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Can 10 American Cities Remove Highways? CNU Says Yes

Cities could see less traffic and greater economic development

Part of Congress for the New Urbanism’s charge is keeping up to date with cities that could benefit from highway removals. Congress for the New Urbanism (CNU) has, in the past, pointed to Buffalo as a city that could stand to remove a few of its urban highways, which have managed to tear the city apart since they were initially laid down.

CNU has now released a new report that lists the Kensington Expressway and Scajaquada Expressway in Buffalo as among the nation’s worst highways in need of removal. While this seems crystal clear to many people who have been advocating for these expressways to be removed/downgraded to boulevards, there are factions out there, namely the Department of Transportation (DOT) that still can’t wrap their heads around the importance of the urbanist issues at hand.

Across the US, 17 cities have committed to replace or mitigate major freeways since the late 1980s, including cities like San Francisco, Milwaukee, and New York, which fully removed highways successfully, with no adverse impact on traffic.

“Inclusion of the Kensington and Scajaquada Expressways in CNU’s Freeways Without Futures confirms that this is the right time to consider alternative designs for these roadways,” said Stephanie Crockatt, executive director of the Buffalo Olmsted Parks Conservancy. “The construction of these expressways divided communities and destroyed acres of parkland in the jewel of Olmsted’s first park system. We look forward to continuing this conversation with New York State officials, the City of Buffalo, the Department of Transportation (DOT), and other local nonprofits and activists to ensure that these roads reconnect and rebuild the communities and greenspaces that all Buffalo residents hold dear.”

Altogether, CNU’s 2019 edition of the biennial Freeways Without Futures report lists ten highways recommended for teardown, which are as follows:

  • I-10 (Claiborne Expressway), New Orleans, Louisiana
  • I-275, Tampa, Florida
  • I-35, Austin, Texas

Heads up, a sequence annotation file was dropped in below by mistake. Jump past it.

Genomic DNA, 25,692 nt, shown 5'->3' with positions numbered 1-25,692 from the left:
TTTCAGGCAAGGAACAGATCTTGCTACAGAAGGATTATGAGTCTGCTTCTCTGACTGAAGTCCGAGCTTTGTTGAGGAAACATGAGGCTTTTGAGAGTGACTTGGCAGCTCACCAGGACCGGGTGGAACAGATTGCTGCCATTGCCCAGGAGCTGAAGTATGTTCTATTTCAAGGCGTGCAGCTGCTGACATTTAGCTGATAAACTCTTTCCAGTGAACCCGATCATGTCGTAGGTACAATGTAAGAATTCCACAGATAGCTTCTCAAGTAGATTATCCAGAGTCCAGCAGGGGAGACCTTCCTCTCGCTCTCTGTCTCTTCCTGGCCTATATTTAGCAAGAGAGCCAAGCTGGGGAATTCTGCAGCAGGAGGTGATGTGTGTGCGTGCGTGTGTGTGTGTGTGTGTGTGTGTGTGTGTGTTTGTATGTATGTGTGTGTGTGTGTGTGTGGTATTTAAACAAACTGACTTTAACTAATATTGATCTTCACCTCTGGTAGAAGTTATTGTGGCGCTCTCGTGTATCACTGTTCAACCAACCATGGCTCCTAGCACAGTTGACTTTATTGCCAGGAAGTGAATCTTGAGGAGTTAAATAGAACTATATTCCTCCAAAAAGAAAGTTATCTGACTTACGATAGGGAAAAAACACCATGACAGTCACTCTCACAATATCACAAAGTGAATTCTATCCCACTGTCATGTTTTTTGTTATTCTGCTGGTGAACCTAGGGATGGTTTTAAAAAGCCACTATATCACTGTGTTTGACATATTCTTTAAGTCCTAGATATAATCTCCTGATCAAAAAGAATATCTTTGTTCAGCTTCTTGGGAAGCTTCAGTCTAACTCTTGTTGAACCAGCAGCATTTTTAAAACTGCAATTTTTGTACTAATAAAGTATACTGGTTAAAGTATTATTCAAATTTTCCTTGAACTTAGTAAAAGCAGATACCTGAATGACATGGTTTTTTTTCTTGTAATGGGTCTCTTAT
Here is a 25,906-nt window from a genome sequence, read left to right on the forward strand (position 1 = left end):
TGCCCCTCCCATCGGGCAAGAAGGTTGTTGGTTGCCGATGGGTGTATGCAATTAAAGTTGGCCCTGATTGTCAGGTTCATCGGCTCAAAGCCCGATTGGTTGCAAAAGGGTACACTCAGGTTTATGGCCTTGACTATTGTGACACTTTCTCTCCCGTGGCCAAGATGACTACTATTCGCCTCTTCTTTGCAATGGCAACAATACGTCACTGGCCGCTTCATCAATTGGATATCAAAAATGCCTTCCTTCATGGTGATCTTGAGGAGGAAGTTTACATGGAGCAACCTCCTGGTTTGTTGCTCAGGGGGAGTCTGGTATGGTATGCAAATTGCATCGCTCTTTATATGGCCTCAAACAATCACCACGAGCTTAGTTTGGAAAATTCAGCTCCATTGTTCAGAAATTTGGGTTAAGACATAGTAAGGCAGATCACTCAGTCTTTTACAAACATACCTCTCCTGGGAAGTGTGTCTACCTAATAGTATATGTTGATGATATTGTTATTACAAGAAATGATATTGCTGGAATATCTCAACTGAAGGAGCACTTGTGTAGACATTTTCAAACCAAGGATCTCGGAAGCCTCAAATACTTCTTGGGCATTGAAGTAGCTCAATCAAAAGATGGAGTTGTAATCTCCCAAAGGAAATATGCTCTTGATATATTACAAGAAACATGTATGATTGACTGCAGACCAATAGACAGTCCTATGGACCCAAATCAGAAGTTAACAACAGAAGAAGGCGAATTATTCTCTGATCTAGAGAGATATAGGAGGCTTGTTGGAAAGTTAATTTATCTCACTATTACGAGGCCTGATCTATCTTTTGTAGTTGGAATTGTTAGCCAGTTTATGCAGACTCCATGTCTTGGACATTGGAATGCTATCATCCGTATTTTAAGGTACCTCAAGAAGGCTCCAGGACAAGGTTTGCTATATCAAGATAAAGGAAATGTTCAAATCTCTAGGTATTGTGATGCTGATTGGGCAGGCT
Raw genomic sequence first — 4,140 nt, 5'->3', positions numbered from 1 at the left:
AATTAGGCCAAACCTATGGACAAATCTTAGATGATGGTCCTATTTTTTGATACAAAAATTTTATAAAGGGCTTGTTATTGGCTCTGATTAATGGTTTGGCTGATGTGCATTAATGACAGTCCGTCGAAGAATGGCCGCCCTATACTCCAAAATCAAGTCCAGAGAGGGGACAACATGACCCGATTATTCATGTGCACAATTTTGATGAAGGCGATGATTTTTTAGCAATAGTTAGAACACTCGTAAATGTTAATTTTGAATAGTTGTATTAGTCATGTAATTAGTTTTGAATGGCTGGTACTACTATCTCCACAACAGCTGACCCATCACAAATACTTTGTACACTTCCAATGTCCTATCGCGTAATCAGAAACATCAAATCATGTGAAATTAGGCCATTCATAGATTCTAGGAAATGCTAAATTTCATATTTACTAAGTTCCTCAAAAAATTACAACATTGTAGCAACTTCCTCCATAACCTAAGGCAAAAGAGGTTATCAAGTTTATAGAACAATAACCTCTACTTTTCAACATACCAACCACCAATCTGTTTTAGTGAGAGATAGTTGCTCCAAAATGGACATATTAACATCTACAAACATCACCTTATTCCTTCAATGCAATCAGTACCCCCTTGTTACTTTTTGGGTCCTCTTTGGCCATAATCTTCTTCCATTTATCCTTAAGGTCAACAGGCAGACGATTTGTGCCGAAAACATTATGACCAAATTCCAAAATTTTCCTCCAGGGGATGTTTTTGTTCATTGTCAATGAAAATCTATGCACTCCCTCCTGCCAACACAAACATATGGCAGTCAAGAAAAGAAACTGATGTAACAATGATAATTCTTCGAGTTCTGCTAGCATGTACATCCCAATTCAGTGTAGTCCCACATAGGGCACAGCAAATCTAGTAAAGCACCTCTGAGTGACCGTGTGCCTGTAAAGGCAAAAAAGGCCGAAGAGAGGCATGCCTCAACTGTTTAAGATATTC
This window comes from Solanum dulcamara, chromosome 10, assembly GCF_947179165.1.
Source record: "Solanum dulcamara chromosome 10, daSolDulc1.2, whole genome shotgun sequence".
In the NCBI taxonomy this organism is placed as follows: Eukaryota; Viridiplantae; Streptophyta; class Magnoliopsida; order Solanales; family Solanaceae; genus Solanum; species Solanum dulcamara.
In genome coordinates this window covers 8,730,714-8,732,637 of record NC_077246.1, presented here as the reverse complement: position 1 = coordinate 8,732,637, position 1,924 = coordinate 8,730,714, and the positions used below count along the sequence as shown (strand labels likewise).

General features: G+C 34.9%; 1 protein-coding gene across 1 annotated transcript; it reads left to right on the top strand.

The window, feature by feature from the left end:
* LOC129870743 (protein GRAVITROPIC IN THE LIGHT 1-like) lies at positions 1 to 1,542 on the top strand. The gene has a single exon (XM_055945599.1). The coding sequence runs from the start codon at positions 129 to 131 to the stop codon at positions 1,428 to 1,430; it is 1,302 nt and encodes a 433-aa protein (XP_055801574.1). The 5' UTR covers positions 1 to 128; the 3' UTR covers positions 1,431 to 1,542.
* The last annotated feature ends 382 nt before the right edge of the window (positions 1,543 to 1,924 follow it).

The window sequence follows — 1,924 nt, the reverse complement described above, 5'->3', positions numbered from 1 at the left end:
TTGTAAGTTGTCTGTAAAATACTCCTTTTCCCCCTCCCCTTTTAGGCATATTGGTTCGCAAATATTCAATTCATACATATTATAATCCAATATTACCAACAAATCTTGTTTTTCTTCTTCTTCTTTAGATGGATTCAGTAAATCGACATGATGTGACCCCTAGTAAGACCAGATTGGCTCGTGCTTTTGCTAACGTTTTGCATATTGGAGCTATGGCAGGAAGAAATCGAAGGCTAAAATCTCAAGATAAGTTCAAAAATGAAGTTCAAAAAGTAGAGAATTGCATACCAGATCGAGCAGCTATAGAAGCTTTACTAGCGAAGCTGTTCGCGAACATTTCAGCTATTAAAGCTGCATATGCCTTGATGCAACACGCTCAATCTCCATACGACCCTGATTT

• I-345, Dallas, Texas
  • I-5, Portland, Oregon
  • I-64, Louisville, Kentucky
  • I-70, Denver, Colorado
  • I-81, Syracuse, New York
  • I-980, Oakland, California
  • Kensington and Scajaquada Expressways, Buffalo, New York

“Local, state, and federal resources are declining,” says Lynn Richards, President and CEO of CNU. “We need to use investments that meet multiple community goals: enhancing all kinds of mobility, promoting economic development, creating jobs, and reimagining the possibilities for waterfronts, parks, and neighborhoods.”

“For nearly 60 years, the Scajaquada Expressway has severed connections between neighborhoods, polluted Scajaquada Creek, and destroyed Fredrick Law Olmsted’s masterpiece vision for Delaware Park,” said Justin Booth, vice chair of the SCC. “Our coalition is working tirelessly to create a community-driven approach for highway removal that supports Buffalo’s ongoing economic resurgence, while addressing environmental and economic justice concerns. CNU’s recognition of the Scajaquada Expressway as a ‘Freeway Without A Future’ underscores not only the negative impact that this roadway has had on the City of Buffalo, but also shines a light on the massive opportunities that exist to protect our urban legacy and invest in our city’s future.”

In total, 29 in-city freeways were initially nominated – a jury of nationally recognized transportation experts whittled that number down to 10. The conclusion was that these outdated roadways are not beneficial to their host cities. Many of the roadways cut off cities from their waterfronts, divide parks and people, and have been deemed an inefficient use of public funds.

“We are grateful that CNU has recognized our movement to Restore Humboldt Parkway to a re-creation of the beautiful and inspiring vision of Frederick Law Olmsted,” said Karen Stanley, executive director, ROCC. “It is unconscionable that the Kensington Expressway not only destroys that internationally acclaimed design, but also caused untold health hazards of lung disease and cancer to the residents and taxpayers of the neighborhood that was cut into two very unequal pieces. It is our hope that placing our plight on a scale of national visibility will bring the attention of federal funders and even international philanthropists, so that we can ‘Put the PARK back in Humboldt Parkway!’”